Leveling is also an important process to keep water from pooling and, subsequently, causingproblems related to excess moisture (6, 12). Once seedlings have taken root, plants should betended as follows: weed control, pest control, trellis installation, and pruning (for formation andproduction).Sacha inchi can be associated with annual, biennial, and/ or permanent crops in their natural habitat.Farmers have associated it with almost all regional crops: cotton, banana, beans, corn, cassava,fruits, forest species, etc. Yet, some experiences have shown cultivating it with medium anddetermined growth legumes or species with short growing season (like cow peas or pigeon peas) ispreferable (14). When employing a trellis system, it can be associated with short cycle crops, suchas peanuts, beans, upland cotton, and other low growing crops, planting them between rows.
Sacha inchi can adapt to a wide range of different soil types. Best are medium textured soils(sandy clay loam, clay loam, and sandy loam). Less appropriate are heavy clay or very sandy ones.Yet, it is a hardy plant that does not demand high levels of nutrients; it grows in acidic soils (pH 5.5 –7.8) and with high concentrations of aluminum.The plant flourishes in dry and wet regions in the department of San Martin known as “shapumbales”(“shapumba” is the local word for brackens –
– and the area is covered withthem) and others known as “cashucshales” (name for the areas of the widely growing grass
) which have good drainage and aeration that eliminate excess surface andground water (6, 12).
Seeds are the main way sacha inchi propagates, although grafting is one possiblesolution to chief phytosanitary problems (12). Using good quality seeds that have high germinationrates is of utmost importance to achieving satisfactory results. Before sowing, it is necessary todisinfect seeds so as to prevent or to control fungal diseases that attack the roots. Disinfectionconsists of impregnating seeds with a watery paste of dissolved fungicide and insecticide; it is mixedwith the seeds until they are uniformly saturated.Direct sowing entails a precise quantity of seeds: 1.0 kg – 1.5 kg/ ha, where distance between rowsis 2.5 m – 3.0 m, distance between plants 3 m, and seed depth 2 cm – 3 cm. Indirect sowingdemands nurseries be prepared with washed river sand and seeds sown in rows 10 cm apart and 2cm deep.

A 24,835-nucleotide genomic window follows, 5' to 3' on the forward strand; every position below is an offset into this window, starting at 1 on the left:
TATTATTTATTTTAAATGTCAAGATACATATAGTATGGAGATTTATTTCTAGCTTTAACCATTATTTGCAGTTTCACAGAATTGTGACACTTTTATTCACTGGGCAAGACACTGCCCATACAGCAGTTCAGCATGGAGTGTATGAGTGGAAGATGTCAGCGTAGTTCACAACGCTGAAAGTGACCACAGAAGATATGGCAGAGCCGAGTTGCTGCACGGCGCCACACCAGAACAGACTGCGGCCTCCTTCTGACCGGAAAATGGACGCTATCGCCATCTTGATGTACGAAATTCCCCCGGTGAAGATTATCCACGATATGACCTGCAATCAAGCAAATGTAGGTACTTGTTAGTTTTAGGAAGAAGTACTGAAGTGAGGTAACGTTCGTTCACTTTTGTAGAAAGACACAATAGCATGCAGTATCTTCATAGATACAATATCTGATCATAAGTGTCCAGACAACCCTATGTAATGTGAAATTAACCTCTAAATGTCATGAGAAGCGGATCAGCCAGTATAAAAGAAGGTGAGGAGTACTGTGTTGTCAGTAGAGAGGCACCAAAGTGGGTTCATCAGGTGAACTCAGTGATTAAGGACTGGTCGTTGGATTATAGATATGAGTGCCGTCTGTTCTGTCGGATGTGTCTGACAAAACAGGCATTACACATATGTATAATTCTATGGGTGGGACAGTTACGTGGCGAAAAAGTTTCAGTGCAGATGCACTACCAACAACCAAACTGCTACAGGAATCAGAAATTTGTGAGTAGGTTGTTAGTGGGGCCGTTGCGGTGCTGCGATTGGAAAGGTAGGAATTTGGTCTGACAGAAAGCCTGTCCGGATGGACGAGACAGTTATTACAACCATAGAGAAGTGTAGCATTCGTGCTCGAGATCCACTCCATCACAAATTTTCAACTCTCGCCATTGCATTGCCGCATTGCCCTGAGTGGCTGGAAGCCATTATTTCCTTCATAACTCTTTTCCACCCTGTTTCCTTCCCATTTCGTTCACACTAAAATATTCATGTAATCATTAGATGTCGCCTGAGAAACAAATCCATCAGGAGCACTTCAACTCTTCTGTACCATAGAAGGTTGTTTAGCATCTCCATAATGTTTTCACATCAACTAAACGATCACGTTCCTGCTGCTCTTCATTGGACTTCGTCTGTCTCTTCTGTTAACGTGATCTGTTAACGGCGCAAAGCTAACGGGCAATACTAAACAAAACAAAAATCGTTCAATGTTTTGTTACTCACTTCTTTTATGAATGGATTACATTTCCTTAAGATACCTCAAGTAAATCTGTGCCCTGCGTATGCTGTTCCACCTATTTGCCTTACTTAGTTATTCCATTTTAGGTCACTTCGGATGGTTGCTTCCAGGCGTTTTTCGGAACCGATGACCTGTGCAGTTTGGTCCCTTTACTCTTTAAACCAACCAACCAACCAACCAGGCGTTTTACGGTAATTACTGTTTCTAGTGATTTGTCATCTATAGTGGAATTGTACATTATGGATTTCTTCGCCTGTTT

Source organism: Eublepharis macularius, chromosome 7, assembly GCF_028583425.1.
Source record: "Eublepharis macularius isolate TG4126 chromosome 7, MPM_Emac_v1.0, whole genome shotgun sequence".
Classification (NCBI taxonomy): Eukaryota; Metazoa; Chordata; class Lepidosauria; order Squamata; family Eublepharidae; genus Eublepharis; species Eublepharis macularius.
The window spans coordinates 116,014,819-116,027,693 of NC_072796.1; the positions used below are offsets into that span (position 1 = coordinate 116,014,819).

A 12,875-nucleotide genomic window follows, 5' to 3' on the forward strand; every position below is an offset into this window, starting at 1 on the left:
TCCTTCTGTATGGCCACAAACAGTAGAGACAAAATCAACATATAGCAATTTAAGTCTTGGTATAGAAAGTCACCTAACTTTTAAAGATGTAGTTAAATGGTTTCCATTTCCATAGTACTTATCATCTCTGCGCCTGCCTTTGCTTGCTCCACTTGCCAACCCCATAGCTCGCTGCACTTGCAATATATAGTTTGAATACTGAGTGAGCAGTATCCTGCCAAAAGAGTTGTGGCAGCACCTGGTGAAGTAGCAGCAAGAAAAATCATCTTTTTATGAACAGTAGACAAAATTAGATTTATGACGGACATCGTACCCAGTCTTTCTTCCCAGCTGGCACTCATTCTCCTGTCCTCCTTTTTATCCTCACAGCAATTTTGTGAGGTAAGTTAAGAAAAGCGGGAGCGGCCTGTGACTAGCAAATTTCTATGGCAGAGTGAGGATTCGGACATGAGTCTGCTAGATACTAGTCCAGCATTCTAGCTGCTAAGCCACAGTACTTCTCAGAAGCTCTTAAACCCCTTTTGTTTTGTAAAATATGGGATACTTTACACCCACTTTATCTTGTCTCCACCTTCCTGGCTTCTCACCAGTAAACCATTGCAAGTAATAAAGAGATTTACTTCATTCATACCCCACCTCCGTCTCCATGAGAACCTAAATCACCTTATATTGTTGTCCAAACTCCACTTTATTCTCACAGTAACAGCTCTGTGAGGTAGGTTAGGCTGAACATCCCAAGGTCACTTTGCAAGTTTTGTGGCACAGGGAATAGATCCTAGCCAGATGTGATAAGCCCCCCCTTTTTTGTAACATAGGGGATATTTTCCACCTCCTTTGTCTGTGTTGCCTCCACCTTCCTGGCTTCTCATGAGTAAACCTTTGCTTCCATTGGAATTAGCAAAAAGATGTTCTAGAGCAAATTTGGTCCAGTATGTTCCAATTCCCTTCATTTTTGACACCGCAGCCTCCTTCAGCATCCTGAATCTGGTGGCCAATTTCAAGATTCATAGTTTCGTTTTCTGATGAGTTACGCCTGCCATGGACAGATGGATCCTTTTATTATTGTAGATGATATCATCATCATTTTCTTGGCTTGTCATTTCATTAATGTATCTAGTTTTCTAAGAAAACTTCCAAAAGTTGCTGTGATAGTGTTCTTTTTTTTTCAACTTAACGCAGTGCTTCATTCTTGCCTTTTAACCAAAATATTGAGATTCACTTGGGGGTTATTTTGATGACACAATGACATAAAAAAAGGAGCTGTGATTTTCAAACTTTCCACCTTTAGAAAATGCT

When the third pair of green leaves sprout, seedlings should then be transplanted into blackpolypropylene bags filled with a substrate of previously prepared rich forest dirt. Then, finaltransplant is done roughly sixty days after planting and before the guides appear. Better cropmanagement is achieved by using dead stakes or trellises in level, clear fields since they reducepruning work.Seedling transplants should be done after installing trellises so plants are not mistreated (6, 12).There is no greater information available on vegetative propagation of
some reportsstate it can be reproduced using cuttings, but nothing more is discussed on that matter.
Harvest and yield.
Harvesting dry and mature fruits takes place 6.5 – 8 months after finaltransplant. Post first harvest, plants continue to fruit, so plants are harvested every twenty to twenty-five days with best yield occurring from November to May and reduced yield being from June toOctober; reduction is related to decreased rainfall during that period (6).Only brown capsules still attached to the plant are harvested since those that have fallen arecontaminated and may damage the lot (4). Manco states that first year average yield ranges from0.7 tons – 2.0 tons/ ha (12). It is grown in association with cover crops and can live to ten years.Nevertheless, Chacon reports crops producing 1000 kg in the first year with steady increases untilthe third year (5).
Post harvest, capsules are transported in 25 kg – 30 kg polypropylene, jute, or net sacks for dryingand threshing. The former can be accomplished naturally or artificially, according to heat source.Natural drying is under direct sunlight, scattering capsules over a cement surface.Drying time depends on ecotype or variety since some capsules are thicker and less dehiscent thanothers, making the threshing process more difficult. Artificial methods employ dryers of differentenergy sources: solar, wood burning, oil, etc. Not many farmers use that method and only when verylarge fields are cultivated.Farmers prefer to wait until summer to dry their crops, or they harvest more capsules while waiting,postponing the drying and threshing until summer. Artificial and solar dryers used to dry annatto,cacao, coffee, corn, turmeric, and other products can be used for sacha inchi. One companyrecommends just natural drying since dryers can heat capsules too much and alter oil quality in theseeds (14).Once dry, most of the capsules, or, in some cases, all of them, crack open because of theirdehiscent nature. At the moment, some threshers have been adapted to separate capsules from theseeds and even to separate shells from nut. This process results in roughly 55% dry seed and 45%capsule remains.
Seeds can be stored in 50 kg – 70 kg jute sacks in dry places (4, 6). It is advisable not to mix oldand new harvests because some seeds can be dry and other fresh, causing the lot to rot (2).